An announcement first. The winner of the writing prompt contest will be announced later today. We apologize for the delay, but several of our judges are fighting deadlines right now and are running behind. So, check back later this afternoon or this evening to see who won.
As I sit here this morning, staring at the computer screen and trying to figure out what to write, a lot of things pop into my head. I could do a follow-up to the on-going debate about Greg Mortenson and Three Cups of Tea. Or there is the Borders bankruptcy and their "need" for another $50 million in financing even as they give their executives bonuses. Or there's the latest insanity -- the witch hunt in Pennsylvania where a group of parents are trying to force a teacher to choose between teaching their little darlings high school English or continue writing erotica (see here and here).
All of those are good topics. They just don't call to me this morning. So, with your indulgence, I want to expound on something Sarah commented on in her last post.
One of the questions she addressed was if e-books are "merely paper books transformed to electrons". It would have been easy to answer "yes" and go on from there. Instead, Sarah brought up the so-called "enhanced" e-books we see advertised in the iBookstore and, to a lesser degree, at Barnes & Noble. For those not aware of what these "enhanced" e-books are, they are e-books with active hyperlinks, video, author interviews, etc., included with the book. Think of it as the director's cut of a DVD. You get the book plus all these extras.
I'll admit, I'm torn about the enhanced e-books. Part of it is as Sarah said. Someone clicking a hyperlink and navigating away from the book may not return. If they don't return, they don't finish the book. If they don't finish the book, they don't buy my next book. See the problem?
The enhancements such as hyperlinks and embedded video might work for non-fiction works, especially text books. I know having that sort of reference at the touch of a finger in college would have been wonderful. However, I don't want it for my fiction. Either the writer has crafted a story strong enough to pull me in or they haven't. Adding music and video and links will only distract me. I shouldn't have to hear the theme from Jaws to know the main character is in danger. The words on the screen should be enough. Remember, the words paint the picture.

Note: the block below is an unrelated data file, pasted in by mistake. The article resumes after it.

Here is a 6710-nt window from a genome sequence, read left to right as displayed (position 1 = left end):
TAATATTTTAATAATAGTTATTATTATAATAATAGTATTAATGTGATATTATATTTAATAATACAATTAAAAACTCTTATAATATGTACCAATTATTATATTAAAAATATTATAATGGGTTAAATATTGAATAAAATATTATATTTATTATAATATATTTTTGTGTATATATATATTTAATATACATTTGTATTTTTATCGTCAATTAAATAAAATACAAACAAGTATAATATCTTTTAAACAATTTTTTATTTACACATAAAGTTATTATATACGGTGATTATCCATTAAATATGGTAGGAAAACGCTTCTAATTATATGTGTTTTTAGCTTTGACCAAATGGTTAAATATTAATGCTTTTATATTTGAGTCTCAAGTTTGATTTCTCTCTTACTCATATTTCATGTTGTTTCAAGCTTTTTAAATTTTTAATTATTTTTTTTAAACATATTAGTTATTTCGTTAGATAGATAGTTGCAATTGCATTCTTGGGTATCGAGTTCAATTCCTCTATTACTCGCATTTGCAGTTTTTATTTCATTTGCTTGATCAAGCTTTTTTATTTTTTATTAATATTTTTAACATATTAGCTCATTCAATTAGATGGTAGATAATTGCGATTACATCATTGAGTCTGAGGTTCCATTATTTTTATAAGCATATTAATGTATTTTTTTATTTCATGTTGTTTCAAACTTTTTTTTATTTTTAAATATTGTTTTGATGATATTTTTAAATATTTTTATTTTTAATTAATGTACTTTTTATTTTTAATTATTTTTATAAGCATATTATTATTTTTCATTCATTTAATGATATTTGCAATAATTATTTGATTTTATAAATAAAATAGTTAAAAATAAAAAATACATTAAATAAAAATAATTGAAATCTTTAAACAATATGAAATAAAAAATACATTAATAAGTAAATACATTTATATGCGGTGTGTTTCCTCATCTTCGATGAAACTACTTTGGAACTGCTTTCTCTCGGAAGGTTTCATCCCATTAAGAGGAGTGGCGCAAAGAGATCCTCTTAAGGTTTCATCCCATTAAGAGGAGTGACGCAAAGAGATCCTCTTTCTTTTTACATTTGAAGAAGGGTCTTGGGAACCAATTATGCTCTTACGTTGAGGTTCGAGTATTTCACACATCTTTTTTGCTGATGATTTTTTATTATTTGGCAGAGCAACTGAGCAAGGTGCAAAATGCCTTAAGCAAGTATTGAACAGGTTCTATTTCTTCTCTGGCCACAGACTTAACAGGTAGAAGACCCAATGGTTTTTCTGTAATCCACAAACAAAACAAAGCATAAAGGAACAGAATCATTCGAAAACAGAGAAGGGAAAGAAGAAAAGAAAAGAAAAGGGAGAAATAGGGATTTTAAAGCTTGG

Mind you, this is coming from the girl who loves tech toys. Maybe that's why that particular question struck me. I've spent a good part of this past week looking at tablets -- no, not the iPad or the new Galaxy Tab. As much as I'd love to have either one, they are outside of my price range. So I've been doing my research. Part of that was to look at the Nook Color. Here's a tablet most folks will think of as an e-book reader first and that led me to think about enhanced e-books.
My question is if these enhanced e-books will last or if they are just a flash in the pan. My gut feeling is that they will last, in some form, for textbooks and reference books. But I don't think we'll see them long term for fiction. This is simply because the latest figures I've seen about people who actually read using their iPad are dismal. I'll bet if a comprehensive study was done, that would be the trend for all tablets. People see them more as computing devices and not as reading devices. But it is actually more fundamental than that. Enhanced e-books cost more than regular e-books and we all know about the controversy surrounding e-book pricing. Will readers willingly pay more for a book with an author interview and active hyperlinks than they will for "just" the book? Will enough readers do so?
Who knows? All I can say is that it will be interesting to see where things go from here. Fingers crossed it's "interesting" in a fun way and not in the proverbial "may you live in interesting times" way.